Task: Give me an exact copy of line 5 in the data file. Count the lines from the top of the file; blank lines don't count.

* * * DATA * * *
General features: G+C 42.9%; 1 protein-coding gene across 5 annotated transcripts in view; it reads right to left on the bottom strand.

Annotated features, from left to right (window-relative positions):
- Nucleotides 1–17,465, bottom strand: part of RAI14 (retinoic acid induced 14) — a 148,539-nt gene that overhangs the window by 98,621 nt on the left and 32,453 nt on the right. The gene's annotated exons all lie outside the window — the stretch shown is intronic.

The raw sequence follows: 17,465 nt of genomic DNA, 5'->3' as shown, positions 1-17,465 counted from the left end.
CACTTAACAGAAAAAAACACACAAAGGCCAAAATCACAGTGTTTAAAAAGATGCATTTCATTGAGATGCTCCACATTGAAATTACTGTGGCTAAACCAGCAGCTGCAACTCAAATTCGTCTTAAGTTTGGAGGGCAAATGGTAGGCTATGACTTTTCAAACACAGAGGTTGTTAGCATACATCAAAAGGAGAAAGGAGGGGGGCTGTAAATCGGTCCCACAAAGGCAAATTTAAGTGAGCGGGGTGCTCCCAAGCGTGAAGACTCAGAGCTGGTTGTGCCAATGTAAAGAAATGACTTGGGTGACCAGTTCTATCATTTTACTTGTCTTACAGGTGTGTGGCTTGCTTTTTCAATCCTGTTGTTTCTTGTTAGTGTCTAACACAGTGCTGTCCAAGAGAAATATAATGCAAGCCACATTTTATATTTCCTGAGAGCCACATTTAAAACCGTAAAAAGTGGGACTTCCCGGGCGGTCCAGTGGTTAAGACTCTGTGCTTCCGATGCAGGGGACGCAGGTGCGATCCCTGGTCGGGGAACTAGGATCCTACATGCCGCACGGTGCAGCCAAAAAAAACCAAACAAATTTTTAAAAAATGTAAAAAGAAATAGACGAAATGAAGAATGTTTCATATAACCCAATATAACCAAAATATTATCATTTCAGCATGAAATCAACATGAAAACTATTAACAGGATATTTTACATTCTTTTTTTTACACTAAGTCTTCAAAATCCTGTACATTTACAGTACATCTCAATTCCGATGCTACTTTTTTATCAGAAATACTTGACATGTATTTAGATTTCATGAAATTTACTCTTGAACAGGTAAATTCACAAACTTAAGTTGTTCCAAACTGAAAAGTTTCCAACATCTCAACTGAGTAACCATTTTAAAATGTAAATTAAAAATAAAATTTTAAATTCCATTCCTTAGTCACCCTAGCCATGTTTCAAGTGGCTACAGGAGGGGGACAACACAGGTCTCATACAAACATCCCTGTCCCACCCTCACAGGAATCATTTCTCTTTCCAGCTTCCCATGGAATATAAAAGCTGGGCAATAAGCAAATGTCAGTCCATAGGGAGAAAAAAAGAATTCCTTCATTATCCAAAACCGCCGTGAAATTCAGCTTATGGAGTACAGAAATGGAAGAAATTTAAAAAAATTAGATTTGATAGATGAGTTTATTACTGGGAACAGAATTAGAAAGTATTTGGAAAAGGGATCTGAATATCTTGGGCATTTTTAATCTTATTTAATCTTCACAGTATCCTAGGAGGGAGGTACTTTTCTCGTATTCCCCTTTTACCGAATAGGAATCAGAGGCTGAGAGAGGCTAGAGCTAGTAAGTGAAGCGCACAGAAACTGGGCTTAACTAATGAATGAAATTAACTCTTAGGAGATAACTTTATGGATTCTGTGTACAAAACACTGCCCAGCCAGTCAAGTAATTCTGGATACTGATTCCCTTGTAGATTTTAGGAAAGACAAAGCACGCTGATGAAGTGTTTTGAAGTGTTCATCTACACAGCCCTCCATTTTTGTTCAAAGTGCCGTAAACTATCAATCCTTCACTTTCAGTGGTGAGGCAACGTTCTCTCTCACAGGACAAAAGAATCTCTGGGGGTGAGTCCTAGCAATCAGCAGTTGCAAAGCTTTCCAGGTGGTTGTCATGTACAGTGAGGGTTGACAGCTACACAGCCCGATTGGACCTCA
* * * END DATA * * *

CACTTAACAGAAAAAAACACACAAAGGCCAAAATCACAGTGTTTAAAAAGATGCATTTCATTGAGATGCTCCACATTGAAATTACTGTGGCTAAACCAGCAGCTGCAACTCAAATTCGTCTTAAGTTTGGAGGGCAAATGGTAGGCTATGACTTTTCAAACACAGAGGTTGTTAGCATACATCAAAAGGAGAAAGGAGGGGGGCTGTAAATCGGTCCCACAAAGGCAAATTTAAGTGAGCGGGGTGCTCCCAAGCGTGAAGACTCAGAGCTGGTTGTGCCAATGTAAAGAAATGACTTGGGTGACCAGTTCTATCATTTTACTTGTCTTACAGGTGTGTGGCTTGCTTTTTCAATCCTGTTGTTTCTTGTTAGTGTCTAACACAGTGCTGTCCAAGAGAAATATAATGCAAGCCACATTTTATATTTCCTGAGAGCCACATTTAAAACCGTAAAAAGTGGGACTTCCCGGGCGGTCCAGTGGTTAAGACTCTGTGCTTCCGATGCAGGGGACGCAGGTGCGATCCCTGGTCGGGGAACTAGGATCCTACATGCCGCACGGTGCAGCCAAAAAAAACCAAACAAATTTTTAAAAAATGTAAAAAGAAATAGACGAAATGAAGAATGTTTCATATAACCCAATATAACCAAAATATTATCATTTCAGCATGAAATCAACATGAAAACTATTAACAGGATATTTTACATTCTTTTTTTTACACTAAGTCTTCAAAATCCTGTACATTTACAGTACATCTCAATTCCGATGCTACTTTTTTATCAGAAATACTTGACATGTATTTAGATTTCATGAAATTTACTCTTGAACAGGTAAATTCACAAACTTAAGTTGTTCCAAACTGAAAAGTTTCCAACATCTCAACTGAGTAACCATTTTAAAATGTAAATTAAAAATAAAATTTTAAATTCCATTCCTTAGTCACCCTAGCCATGTTTCAAGTGGCTACAGGAGGGGGACAACACAGGTCTCATACAAACATCCCTGTCCCACCCTCACAGGAATCATTTCTCTTTCCAGCTTCCCATGGAATATAAAAGCTGGGCAATAAGCAAATGTCAGTCCATAGGGAGAAAAAAAGAATTCCTTCATTATCCAAAACCGCCGTGAAATTCAGCTTATGGAGTACAGAAATGGAAGAAATTTAAAAAAATTAGATTTGATAGATGAGTTTATTACTGGGAACAGAATTAGAAAGTATTTGGAAAAGGGATCTGAATATCTTGGGCATTTTTAATCTTATTTAATCTTCACAGTATCCTAGGAGGGAGGTACTTTTCTCGTATTCCCCTTTTACCGAATAGGAATCAGAGGCTGAGAGAGGCTAGAGCTAGTAAGTGAAGCGCACAGAAACTGGGCTTAACTAATGAATGAAATTAACTCTTAGGAGATAACTTTATGGATTCTGTGTACAAAACACTGCCCAGCCAGTCAAGTAATTCTGGATACTGATTCCCTTGTAGATTTTAGGAAAGACAAAGCACGCTGATGAAGTGTTTTGAAGTGTTCATCTACACAGCCCTCCATTTTTGTTCAAAGTGCCGTAAACTATCAATCCTTCACTTTCAGTGGTGAGGCAACGTTCTCTCTCACAGGACAAAAGAATCTCTGGGGGTGAGTCCTAGCAATCAGCAGTTGCAAAGCTTTCCAGGTGGTTGTCATGTACAGTGAGGGTTGACAGCTACACAGCCCGATTGGACCTCA